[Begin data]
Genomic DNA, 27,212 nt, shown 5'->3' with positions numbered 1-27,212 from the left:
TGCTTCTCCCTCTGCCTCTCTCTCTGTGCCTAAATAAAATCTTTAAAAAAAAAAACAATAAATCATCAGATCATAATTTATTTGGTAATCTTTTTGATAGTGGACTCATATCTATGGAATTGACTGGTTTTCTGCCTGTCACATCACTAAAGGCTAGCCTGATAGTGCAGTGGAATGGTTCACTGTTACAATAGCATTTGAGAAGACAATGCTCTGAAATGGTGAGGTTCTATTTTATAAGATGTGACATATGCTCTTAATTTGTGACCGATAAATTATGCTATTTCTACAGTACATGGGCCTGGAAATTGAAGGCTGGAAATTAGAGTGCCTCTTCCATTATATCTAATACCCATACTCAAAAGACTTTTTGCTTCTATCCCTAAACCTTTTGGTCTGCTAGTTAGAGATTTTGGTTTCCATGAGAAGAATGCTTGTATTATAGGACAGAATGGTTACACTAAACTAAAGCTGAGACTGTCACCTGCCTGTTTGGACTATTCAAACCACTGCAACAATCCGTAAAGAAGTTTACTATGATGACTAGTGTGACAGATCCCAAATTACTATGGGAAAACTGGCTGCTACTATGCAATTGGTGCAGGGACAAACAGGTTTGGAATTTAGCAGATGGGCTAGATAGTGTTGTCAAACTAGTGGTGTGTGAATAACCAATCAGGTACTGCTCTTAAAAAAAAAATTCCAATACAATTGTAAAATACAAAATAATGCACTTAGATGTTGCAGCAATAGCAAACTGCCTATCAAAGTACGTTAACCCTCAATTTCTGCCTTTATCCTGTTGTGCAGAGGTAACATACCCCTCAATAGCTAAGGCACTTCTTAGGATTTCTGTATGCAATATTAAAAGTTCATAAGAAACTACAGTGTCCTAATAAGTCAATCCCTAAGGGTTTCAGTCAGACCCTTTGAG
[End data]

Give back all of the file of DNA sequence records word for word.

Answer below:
Genomic DNA, 27,212 nt, shown 5'->3' with positions numbered 1-27,212 from the left:
TGCTTCTCCCTCTGCCTCTCTCTCTGTGCCTAAATAAAATCTTTAAAAAAAAAAACAATAAATCATCAGATCATAATTTATTTGGTAATCTTTTTGATAGTGGACTCATATCTATGGAATTGACTGGTTTTCTGCCTGTCACATCACTAAAGGCTAGCCTGATAGTGCAGTGGAATGGTTCACTGTTACAATAGCATTTGAGAAGACAATGCTCTGAAATGGTGAGGTTCTATTTTATAAGATGTGACATATGCTCTTAATTTGTGACCGATAAATTATGCTATTTCTACAGTACATGGGCCTGGAAATTGAAGGCTGGAAATTAGAGTGCCTCTTCCATTATATCTAATACCCATACTCAAAAGACTTTTTGCTTCTATCCCTAAACCTTTTGGTCTGCTAGTTAGAGATTTTGGTTTCCATGAGAAGAATGCTTGTATTATAGGACAGAATGGTTACACTAAACTAAAGCTGAGACTGTCACCTGCCTGTTTGGACTATTCAAACCACTGCAACAATCCGTAAAGAAGTTTACTATGATGACTAGTGTGACAGATCCCAAATTACTATGGGAAAACTGGCTGCTACTATGCAATTGGTGCAGGGACAAACAGGTTTGGAATTTAGCAGATGGGCTAGATAGTGTTGTCAAACTAGTGGTGTGTGAATAACCAATCAGGTACTGCTCTTAAAAAAAAAATTCCAATACAATTGTAAAATACAAAATAATGCACTTAGATGTTGCAGCAATAGCAAACTGCCTATCAAAGTACGTTAACCCTCAATTTCTGCCTTTATCCTGTTGTGCAGAGGTAACATACCCCTCAATAGCTAAGGCACTTCTTAGGATTTCTGTATGCAATATTAAAAGTTCATAAGAAACTACAGTGTCCTAATAAGTCAATCCCTAAGGGTTTCAGTCAGACCCTTTGAG